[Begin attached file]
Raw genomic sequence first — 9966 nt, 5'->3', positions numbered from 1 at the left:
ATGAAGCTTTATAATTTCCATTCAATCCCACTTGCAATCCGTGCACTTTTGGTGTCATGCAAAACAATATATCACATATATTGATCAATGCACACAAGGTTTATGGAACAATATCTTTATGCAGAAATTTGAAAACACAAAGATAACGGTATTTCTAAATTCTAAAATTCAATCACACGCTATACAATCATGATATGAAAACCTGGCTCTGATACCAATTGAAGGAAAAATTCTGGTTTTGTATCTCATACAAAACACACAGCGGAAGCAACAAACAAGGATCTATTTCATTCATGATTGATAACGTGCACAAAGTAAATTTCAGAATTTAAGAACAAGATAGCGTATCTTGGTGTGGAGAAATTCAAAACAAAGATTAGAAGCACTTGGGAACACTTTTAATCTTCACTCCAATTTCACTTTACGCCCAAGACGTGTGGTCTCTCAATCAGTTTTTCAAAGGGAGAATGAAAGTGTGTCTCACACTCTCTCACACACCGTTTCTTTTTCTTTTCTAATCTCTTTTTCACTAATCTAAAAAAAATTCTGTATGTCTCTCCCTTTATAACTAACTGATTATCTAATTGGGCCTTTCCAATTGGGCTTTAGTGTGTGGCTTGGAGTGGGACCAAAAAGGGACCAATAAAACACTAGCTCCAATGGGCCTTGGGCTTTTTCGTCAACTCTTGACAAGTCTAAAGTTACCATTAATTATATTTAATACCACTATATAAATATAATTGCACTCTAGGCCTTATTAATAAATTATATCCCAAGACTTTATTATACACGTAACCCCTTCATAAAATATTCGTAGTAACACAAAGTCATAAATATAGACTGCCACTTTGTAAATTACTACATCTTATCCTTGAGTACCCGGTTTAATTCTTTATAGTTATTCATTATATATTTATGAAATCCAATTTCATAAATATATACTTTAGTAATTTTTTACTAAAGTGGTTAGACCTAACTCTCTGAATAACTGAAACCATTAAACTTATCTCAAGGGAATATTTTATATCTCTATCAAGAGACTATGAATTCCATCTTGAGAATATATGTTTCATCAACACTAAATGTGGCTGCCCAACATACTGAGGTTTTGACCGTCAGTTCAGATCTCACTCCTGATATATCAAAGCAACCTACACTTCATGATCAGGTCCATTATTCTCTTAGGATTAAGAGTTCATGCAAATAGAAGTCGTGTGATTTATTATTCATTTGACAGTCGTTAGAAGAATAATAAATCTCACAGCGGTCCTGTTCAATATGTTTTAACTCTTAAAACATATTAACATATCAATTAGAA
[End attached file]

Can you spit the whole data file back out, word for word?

Raw genomic sequence first — 9966 nt, 5'->3', positions numbered from 1 at the left:
ATGAAGCTTTATAATTTCCATTCAATCCCACTTGCAATCCGTGCACTTTTGGTGTCATGCAAAACAATATATCACATATATTGATCAATGCACACAAGGTTTATGGAACAATATCTTTATGCAGAAATTTGAAAACACAAAGATAACGGTATTTCTAAATTCTAAAATTCAATCACACGCTATACAATCATGATATGAAAACCTGGCTCTGATACCAATTGAAGGAAAAATTCTGGTTTTGTATCTCATACAAAACACACAGCGGAAGCAACAAACAAGGATCTATTTCATTCATGATTGATAACGTGCACAAAGTAAATTTCAGAATTTAAGAACAAGATAGCGTATCTTGGTGTGGAGAAATTCAAAACAAAGATTAGAAGCACTTGGGAACACTTTTAATCTTCACTCCAATTTCACTTTACGCCCAAGACGTGTGGTCTCTCAATCAGTTTTTCAAAGGGAGAATGAAAGTGTGTCTCACACTCTCTCACACACCGTTTCTTTTTCTTTTCTAATCTCTTTTTCACTAATCTAAAAAAAATTCTGTATGTCTCTCCCTTTATAACTAACTGATTATCTAATTGGGCCTTTCCAATTGGGCTTTAGTGTGTGGCTTGGAGTGGGACCAAAAAGGGACCAATAAAACACTAGCTCCAATGGGCCTTGGGCTTTTTCGTCAACTCTTGACAAGTCTAAAGTTACCATTAATTATATTTAATACCACTATATAAATATAATTGCACTCTAGGCCTTATTAATAAATTATATCCCAAGACTTTATTATACACGTAACCCCTTCATAAAATATTCGTAGTAACACAAAGTCATAAATATAGACTGCCACTTTGTAAATTACTACATCTTATCCTTGAGTACCCGGTTTAATTCTTTATAGTTATTCATTATATATTTATGAAATCCAATTTCATAAATATATACTTTAGTAATTTTTTACTAAAGTGGTTAGACCTAACTCTCTGAATAACTGAAACCATTAAACTTATCTCAAGGGAATATTTTATATCTCTATCAAGAGACTATGAATTCCATCTTGAGAATATATGTTTCATCAACACTAAATGTGGCTGCCCAACATACTGAGGTTTTGACCGTCAGTTCAGATCTCACTCCTGATATATCAAAGCAACCTACACTTCATGATCAGGTCCATTATTCTCTTAGGATTAAGAGTTCATGCAAATAGAAGTCGTGTGATTTATTATTCATTTGACAGTCGTTAGAAGAATAATAAATCTCACAGCGGTCCTGTTCAATATGTTTTAACTCTTAAAACATATTAACATATCAATTAGAA